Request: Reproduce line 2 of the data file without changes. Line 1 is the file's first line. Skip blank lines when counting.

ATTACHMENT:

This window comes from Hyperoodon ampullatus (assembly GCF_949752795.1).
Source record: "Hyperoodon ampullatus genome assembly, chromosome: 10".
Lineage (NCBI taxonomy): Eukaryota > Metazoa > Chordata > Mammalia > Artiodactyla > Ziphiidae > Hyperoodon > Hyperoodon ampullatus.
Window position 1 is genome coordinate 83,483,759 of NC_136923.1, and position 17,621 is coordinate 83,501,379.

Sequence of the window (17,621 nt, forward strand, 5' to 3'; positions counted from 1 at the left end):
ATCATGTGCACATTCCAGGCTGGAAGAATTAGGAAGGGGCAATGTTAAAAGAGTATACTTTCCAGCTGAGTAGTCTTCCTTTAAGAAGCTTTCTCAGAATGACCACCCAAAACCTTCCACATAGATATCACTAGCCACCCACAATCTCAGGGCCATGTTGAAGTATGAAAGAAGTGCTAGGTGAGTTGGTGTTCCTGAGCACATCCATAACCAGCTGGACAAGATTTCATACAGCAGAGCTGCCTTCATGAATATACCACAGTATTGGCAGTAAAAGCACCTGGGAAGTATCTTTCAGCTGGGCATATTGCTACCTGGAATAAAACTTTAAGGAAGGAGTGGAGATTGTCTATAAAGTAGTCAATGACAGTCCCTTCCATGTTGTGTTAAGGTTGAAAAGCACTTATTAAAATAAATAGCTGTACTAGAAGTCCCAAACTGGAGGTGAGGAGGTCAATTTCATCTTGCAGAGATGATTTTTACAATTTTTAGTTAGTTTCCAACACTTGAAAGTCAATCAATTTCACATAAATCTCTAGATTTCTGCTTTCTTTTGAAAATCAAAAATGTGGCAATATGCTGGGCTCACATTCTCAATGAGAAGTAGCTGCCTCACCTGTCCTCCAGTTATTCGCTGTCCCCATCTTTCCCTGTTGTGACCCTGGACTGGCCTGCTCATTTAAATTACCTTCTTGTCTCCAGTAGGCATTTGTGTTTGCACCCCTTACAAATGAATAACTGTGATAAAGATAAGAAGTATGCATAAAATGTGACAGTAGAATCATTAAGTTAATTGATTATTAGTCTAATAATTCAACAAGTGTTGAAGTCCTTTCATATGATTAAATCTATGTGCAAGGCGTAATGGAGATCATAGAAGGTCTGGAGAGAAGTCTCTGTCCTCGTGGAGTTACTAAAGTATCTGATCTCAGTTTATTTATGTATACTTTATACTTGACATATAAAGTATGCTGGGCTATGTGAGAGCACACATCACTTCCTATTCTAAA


Source record: "Hyperoodon ampullatus genome assembly, chromosome: 10".